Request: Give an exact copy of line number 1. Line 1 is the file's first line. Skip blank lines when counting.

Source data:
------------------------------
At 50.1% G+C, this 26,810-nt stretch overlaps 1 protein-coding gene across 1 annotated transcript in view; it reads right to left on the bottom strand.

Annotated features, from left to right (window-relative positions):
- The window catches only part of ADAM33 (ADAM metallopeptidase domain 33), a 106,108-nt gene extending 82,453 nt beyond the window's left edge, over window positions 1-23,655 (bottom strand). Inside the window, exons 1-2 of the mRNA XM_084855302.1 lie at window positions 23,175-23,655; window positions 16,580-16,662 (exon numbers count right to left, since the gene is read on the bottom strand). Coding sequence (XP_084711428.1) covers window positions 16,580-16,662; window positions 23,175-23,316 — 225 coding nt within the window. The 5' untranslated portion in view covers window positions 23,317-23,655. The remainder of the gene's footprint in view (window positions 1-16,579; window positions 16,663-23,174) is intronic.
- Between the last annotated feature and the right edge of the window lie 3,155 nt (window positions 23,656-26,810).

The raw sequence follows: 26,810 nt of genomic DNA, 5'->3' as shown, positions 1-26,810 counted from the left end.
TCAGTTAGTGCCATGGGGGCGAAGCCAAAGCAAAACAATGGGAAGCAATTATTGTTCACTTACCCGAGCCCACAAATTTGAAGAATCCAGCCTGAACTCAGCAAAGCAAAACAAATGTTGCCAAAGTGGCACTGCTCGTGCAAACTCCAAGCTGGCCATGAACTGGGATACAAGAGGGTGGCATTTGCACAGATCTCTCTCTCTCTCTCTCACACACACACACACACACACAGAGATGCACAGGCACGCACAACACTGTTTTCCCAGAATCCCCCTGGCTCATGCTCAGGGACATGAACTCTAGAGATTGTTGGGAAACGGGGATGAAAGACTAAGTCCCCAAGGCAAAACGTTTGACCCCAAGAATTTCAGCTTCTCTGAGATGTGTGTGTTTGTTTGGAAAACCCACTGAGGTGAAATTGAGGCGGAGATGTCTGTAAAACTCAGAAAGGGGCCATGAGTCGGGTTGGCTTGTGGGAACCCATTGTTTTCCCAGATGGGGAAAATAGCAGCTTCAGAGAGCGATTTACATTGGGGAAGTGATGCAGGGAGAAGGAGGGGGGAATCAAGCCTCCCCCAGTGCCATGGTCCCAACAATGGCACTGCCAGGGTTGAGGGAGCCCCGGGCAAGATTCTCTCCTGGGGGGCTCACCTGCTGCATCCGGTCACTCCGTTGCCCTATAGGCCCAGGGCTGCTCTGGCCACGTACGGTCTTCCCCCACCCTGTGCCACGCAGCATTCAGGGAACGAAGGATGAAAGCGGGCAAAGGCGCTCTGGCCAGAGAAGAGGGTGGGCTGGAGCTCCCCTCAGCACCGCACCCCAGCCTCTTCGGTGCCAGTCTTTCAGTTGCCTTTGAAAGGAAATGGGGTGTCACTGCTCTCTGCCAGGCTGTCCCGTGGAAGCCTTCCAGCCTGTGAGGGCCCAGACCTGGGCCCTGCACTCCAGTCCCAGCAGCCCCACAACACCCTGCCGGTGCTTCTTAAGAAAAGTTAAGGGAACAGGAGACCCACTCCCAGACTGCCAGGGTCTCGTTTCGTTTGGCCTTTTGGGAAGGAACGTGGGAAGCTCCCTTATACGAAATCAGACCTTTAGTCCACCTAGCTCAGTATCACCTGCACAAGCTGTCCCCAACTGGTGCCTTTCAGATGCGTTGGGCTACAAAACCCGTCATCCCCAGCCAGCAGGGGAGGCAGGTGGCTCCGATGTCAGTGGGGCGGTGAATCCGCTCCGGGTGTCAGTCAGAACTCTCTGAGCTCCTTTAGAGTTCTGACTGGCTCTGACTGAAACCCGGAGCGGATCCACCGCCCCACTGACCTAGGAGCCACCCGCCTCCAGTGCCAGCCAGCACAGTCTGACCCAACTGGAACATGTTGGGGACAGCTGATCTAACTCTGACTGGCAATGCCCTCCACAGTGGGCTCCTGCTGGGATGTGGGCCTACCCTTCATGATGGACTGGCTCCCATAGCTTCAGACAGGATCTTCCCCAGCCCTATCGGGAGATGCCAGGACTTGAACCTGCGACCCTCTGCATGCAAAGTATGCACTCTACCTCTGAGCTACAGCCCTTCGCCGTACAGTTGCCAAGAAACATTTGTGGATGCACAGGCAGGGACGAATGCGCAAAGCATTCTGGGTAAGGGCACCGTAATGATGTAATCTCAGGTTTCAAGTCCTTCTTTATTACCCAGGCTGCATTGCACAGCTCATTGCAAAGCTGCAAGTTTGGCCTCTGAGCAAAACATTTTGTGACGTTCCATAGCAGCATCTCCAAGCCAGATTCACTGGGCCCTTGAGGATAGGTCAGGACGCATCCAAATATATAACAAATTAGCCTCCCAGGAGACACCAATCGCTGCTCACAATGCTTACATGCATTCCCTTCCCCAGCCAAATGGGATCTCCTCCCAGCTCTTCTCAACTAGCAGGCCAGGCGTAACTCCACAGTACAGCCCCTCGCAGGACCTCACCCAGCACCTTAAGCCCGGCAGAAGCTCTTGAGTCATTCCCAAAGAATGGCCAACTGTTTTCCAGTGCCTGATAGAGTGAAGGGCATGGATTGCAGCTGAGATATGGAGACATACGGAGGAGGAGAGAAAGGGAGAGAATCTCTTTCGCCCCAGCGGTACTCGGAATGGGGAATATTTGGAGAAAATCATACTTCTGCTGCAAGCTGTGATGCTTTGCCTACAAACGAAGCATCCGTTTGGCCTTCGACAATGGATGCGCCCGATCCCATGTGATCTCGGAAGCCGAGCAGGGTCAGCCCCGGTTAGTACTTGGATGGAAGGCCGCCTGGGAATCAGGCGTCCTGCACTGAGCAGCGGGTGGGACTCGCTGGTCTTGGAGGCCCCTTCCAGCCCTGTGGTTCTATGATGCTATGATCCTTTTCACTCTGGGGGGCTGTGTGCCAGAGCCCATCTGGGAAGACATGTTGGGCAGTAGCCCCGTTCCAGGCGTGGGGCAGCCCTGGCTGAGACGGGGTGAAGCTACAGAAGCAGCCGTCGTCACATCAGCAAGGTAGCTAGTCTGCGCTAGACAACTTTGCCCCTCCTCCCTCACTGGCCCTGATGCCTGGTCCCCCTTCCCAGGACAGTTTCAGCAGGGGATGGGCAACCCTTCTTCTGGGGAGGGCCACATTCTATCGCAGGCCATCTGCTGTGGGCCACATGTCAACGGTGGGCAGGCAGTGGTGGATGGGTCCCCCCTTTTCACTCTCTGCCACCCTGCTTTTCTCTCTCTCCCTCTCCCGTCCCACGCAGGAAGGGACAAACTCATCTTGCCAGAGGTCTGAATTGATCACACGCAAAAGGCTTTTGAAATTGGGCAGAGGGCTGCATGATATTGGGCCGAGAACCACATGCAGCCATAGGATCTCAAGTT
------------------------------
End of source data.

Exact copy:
At 50.1% G+C, this 26,810-nt stretch overlaps 1 protein-coding gene across 1 annotated transcript in view; it reads right to left on the bottom strand.